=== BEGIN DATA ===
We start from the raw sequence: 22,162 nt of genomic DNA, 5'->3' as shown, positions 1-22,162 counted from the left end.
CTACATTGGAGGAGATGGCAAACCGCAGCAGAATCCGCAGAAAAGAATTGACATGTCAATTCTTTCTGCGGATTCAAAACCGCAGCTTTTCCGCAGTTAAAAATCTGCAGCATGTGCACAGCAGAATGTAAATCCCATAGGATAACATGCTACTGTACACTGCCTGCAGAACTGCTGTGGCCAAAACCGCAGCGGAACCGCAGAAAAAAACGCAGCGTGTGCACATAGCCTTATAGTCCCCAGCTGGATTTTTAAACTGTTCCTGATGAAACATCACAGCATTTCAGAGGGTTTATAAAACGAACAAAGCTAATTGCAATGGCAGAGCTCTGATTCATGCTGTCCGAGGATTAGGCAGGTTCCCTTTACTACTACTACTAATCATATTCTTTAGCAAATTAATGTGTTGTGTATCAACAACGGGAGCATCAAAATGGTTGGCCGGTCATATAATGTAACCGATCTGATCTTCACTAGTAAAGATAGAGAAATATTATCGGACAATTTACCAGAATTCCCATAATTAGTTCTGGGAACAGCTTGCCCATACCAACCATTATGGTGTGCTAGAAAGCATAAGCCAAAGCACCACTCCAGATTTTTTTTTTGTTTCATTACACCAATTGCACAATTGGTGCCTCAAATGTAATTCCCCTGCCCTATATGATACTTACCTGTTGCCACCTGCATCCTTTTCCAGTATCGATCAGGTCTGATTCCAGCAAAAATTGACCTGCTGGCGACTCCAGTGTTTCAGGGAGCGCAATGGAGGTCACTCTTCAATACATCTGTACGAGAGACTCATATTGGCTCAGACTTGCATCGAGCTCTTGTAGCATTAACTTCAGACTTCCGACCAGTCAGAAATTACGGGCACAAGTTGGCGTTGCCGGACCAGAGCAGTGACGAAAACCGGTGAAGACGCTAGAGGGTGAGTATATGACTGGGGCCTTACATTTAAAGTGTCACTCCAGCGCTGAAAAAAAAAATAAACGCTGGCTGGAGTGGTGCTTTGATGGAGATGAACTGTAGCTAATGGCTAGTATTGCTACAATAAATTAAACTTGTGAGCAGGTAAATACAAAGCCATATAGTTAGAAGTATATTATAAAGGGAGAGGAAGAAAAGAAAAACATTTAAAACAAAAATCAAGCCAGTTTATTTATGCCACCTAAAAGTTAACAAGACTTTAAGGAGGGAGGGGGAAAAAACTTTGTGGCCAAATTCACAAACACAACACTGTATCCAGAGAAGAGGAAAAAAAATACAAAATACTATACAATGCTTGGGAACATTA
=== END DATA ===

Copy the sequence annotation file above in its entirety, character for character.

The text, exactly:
We start from the raw sequence: 22,162 nt of genomic DNA, 5'->3' as shown, positions 1-22,162 counted from the left end.
CTACATTGGAGGAGATGGCAAACCGCAGCAGAATCCGCAGAAAAGAATTGACATGTCAATTCTTTCTGCGGATTCAAAACCGCAGCTTTTCCGCAGTTAAAAATCTGCAGCATGTGCACAGCAGAATGTAAATCCCATAGGATAACATGCTACTGTACACTGCCTGCAGAACTGCTGTGGCCAAAACCGCAGCGGAACCGCAGAAAAAAACGCAGCGTGTGCACATAGCCTTATAGTCCCCAGCTGGATTTTTAAACTGTTCCTGATGAAACATCACAGCATTTCAGAGGGTTTATAAAACGAACAAAGCTAATTGCAATGGCAGAGCTCTGATTCATGCTGTCCGAGGATTAGGCAGGTTCCCTTTACTACTACTACTAATCATATTCTTTAGCAAATTAATGTGTTGTGTATCAACAACGGGAGCATCAAAATGGTTGGCCGGTCATATAATGTAACCGATCTGATCTTCACTAGTAAAGATAGAGAAATATTATCGGACAATTTACCAGAATTCCCATAATTAGTTCTGGGAACAGCTTGCCCATACCAACCATTATGGTGTGCTAGAAAGCATAAGCCAAAGCACCACTCCAGATTTTTTTTTTGTTTCATTACACCAATTGCACAATTGGTGCCTCAAATGTAATTCCCCTGCCCTATATGATACTTACCTGTTGCCACCTGCATCCTTTTCCAGTATCGATCAGGTCTGATTCCAGCAAAAATTGACCTGCTGGCGACTCCAGTGTTTCAGGGAGCGCAATGGAGGTCACTCTTCAATACATCTGTACGAGAGACTCATATTGGCTCAGACTTGCATCGAGCTCTTGTAGCATTAACTTCAGACTTCCGACCAGTCAGAAATTACGGGCACAAGTTGGCGTTGCCGGACCAGAGCAGTGACGAAAACCGGTGAAGACGCTAGAGGGTGAGTATATGACTGGGGCCTTACATTTAAAGTGTCACTCCAGCGCTGAAAAAAAAAATAAACGCTGGCTGGAGTGGTGCTTTGATGGAGATGAACTGTAGCTAATGGCTAGTATTGCTACAATAAATTAAACTTGTGAGCAGGTAAATACAAAGCCATATAGTTAGAAGTATATTATAAAGGGAGAGGAAGAAAAGAAAAACATTTAAAACAAAAATCAAGCCAGTTTATTTATGCCACCTAAAAGTTAACAAGACTTTAAGGAGGGAGGGGGAAAAAACTTTGTGGCCAAATTCACAAACACAACACTGTATCCAGAGAAGAGGAAAAAAAATACAAAATACTATACAATGCTTGGGAACATTA